The head of the Russian Orthodox Church claims that the church is under an information attack, after several scandals broke out in less than a month.
Patriarch Kirill made the statement at Tuesday’s session of the newly-founded Supreme Church Council. He claimed that the “powerful anti-church rhetoric” coincided with “three terrible desecrations of churches”, and that he himself was subjected to information attacks.
The “desecrations” mentioned include an improvised concert by girl punk band Pussy Riot in Moscow’s major Cathedral of Christ the Savior. Police detained some of the group’s members, charging them with organized hooliganism, a criminal offence in Russia. Some church officials asked the state to give the young women the harshest possible sentence, but top religious leaders denounced the entire event as an attempt to sow discord between believers and non-believers.
Another part of the alleged campaign was the spreading of information about the Patriarch’s lawsuit against his neighbors in a historical apartment bloc near the Kremlin. Kirill seeks 20 million rubles (about $700 thousand) in damages, claiming that renovation work carried out by the family of former health minister Yuri Shevchenko caused clouds of grit to get into his apartment, damaging valuable books. The report was initially spread by lesser-known websites, but was later confirmed by Kirill himself in interviews with major media.
“Of course, we are dealing with a sort of information strategy against the church,” the top Russian cleric told the council.
He then said that the clergy must not descend to the level of the slanderers and critics by replying to their taunts in kind. He called upon his brethren not to lose their spiritual vision, and to prepare “reasonable answers that we will not be ashamed of”.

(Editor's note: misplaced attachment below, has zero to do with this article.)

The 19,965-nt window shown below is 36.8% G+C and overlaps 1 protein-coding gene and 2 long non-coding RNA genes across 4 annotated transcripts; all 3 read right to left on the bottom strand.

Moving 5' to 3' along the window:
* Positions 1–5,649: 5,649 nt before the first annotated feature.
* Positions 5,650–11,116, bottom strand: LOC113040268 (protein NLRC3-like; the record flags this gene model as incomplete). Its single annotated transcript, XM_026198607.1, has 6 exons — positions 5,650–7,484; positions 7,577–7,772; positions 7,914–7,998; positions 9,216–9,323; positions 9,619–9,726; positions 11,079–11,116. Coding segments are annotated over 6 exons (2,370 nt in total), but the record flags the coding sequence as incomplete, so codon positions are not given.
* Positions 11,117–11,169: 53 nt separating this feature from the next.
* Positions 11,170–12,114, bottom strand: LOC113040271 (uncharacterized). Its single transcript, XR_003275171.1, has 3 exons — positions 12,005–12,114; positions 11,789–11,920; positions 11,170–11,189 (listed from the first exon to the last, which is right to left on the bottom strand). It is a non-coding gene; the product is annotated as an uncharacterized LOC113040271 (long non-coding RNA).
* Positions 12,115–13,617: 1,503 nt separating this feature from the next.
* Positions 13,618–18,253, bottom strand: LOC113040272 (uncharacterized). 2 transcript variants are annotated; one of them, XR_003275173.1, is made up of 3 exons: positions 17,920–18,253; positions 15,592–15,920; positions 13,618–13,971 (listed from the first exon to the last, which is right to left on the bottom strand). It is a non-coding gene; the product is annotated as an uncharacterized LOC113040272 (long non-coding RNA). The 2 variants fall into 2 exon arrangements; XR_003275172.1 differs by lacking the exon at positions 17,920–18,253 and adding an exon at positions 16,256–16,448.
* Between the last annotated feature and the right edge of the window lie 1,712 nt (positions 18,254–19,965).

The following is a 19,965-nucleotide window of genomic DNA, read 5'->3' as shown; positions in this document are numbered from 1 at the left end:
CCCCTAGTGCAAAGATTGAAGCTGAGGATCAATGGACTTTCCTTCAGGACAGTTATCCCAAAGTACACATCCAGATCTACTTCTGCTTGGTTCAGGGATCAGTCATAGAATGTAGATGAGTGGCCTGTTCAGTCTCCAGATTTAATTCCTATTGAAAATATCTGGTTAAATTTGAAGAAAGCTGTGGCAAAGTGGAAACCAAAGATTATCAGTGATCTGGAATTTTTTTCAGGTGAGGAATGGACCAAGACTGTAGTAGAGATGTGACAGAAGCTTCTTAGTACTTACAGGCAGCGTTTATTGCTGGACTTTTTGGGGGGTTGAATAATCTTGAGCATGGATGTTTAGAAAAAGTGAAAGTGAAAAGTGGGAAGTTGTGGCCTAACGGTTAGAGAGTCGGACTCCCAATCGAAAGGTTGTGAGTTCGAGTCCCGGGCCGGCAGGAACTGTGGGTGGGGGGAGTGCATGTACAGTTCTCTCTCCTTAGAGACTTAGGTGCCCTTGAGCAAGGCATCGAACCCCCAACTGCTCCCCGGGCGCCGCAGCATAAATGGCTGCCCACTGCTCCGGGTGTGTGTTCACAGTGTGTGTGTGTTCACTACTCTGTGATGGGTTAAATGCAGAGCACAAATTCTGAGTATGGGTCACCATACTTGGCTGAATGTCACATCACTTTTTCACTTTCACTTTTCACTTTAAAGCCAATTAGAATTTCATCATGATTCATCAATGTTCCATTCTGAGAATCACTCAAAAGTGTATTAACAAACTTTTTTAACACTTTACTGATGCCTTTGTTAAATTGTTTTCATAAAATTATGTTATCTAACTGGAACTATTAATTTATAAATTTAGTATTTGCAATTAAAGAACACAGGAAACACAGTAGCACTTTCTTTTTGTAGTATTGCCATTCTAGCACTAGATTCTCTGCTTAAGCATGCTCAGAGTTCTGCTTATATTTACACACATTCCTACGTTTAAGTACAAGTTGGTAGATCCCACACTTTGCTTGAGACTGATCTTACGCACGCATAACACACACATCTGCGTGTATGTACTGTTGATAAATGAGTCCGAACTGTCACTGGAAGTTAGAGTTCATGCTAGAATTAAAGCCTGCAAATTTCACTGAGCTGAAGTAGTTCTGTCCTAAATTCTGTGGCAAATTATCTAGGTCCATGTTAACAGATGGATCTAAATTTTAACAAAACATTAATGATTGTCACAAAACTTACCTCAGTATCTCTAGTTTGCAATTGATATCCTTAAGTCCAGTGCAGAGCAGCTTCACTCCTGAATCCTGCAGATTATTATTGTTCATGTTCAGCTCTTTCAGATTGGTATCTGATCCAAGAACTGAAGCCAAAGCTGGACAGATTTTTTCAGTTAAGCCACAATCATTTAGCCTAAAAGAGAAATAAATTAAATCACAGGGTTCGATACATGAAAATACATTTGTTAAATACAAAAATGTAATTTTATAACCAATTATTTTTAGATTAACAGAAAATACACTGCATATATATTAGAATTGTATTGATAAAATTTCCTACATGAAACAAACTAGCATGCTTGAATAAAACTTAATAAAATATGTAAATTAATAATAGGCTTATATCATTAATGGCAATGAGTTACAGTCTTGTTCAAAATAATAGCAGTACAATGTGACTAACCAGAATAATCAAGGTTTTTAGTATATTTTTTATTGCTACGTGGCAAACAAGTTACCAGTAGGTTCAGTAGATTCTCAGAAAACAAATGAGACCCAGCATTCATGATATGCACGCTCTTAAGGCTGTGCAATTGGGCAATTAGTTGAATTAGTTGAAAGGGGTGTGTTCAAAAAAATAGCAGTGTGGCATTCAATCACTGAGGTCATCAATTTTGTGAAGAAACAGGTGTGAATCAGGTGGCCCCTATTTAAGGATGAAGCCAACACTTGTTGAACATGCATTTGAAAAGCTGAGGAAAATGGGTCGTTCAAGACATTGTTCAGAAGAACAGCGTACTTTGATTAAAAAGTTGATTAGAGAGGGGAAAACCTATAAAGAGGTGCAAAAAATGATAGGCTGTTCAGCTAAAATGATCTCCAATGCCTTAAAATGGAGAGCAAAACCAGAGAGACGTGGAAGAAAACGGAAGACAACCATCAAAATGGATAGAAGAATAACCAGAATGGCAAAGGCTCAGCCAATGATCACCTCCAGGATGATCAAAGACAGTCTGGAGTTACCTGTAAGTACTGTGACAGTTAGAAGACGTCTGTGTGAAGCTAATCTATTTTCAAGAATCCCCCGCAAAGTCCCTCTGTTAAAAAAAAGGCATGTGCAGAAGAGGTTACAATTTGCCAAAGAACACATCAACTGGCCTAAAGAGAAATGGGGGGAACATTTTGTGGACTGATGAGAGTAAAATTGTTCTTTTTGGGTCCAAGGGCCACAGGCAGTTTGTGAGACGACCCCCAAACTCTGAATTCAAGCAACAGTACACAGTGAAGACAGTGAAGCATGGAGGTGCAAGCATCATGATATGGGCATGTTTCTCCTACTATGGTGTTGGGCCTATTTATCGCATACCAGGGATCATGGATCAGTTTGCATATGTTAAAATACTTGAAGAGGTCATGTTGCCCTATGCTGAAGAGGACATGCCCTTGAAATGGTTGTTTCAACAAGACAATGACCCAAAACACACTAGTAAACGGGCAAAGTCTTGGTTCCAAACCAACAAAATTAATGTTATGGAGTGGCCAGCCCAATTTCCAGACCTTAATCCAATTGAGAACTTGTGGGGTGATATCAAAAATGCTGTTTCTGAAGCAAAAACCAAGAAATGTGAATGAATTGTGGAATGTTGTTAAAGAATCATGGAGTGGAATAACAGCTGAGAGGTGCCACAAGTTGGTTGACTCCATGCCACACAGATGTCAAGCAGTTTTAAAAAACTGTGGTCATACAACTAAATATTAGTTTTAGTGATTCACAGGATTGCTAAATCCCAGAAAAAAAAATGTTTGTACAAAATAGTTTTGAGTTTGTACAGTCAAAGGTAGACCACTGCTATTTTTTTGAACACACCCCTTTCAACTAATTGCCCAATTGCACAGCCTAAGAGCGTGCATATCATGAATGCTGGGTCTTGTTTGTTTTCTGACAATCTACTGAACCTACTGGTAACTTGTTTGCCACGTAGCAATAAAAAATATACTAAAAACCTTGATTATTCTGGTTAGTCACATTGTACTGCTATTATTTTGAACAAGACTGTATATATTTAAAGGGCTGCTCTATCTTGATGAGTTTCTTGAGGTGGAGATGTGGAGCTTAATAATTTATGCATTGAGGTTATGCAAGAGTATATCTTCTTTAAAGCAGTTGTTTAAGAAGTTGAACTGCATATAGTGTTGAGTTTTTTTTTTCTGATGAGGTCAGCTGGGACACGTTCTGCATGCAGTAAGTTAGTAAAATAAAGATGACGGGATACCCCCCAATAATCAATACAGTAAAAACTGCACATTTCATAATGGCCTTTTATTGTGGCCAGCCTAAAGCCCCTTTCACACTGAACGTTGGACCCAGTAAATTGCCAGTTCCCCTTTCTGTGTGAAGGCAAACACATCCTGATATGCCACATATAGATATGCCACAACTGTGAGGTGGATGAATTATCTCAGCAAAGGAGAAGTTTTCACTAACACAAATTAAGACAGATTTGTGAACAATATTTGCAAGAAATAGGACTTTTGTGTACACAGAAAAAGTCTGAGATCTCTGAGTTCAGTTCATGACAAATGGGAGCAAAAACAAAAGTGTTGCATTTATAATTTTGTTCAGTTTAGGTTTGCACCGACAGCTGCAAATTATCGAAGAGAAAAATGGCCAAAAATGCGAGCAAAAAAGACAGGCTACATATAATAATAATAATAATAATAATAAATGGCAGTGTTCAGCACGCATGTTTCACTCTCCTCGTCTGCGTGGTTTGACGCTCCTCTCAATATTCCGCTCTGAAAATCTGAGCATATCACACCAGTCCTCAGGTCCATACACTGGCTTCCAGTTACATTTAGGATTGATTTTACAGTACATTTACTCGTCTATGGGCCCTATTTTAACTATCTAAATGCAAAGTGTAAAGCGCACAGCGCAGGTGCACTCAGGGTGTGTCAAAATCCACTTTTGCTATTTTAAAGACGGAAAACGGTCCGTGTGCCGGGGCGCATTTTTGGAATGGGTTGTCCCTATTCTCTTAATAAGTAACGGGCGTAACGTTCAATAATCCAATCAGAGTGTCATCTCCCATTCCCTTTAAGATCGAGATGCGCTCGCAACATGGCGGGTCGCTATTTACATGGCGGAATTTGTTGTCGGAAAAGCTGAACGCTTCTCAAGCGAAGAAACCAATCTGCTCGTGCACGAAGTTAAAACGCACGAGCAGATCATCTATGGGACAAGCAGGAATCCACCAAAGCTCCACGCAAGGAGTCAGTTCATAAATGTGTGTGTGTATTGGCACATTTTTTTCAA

Kirill also thanked all those who defended the church and the clergy in the media.
The Patriarch was not the first to suggest that an information campaign is being run against the church – other clerics have also claimed to have been victims, and blamed none other than the devil himself. Neither Kirill nor other church supporters have so far tried to explain who is behind the smear campaign, and what it hopes to achieve.
However, a group of political experts said last week that the campaign could be aimed at general destabilization of the political situation in the country and also at undermining the Church’s authority after top hierarchs publicly voiced their support for Vladimir Putin at recent presidential elections.
Deputy dean of the political science department of the Higher School of Economics, Leonid Polyakov said that the campaign was aimed against the Patriarch and the Church in general. He suggested that it was organized by the fugitive tycoon Boris Berezovsky, who also recently announced plans to organize a Christian democratic party outside Russia. “Those who ordered the campaign intend to destroy the spiritual core and the foundations of the Russian political system. These are very dangerous actions that must be exposed,” Polyakov said.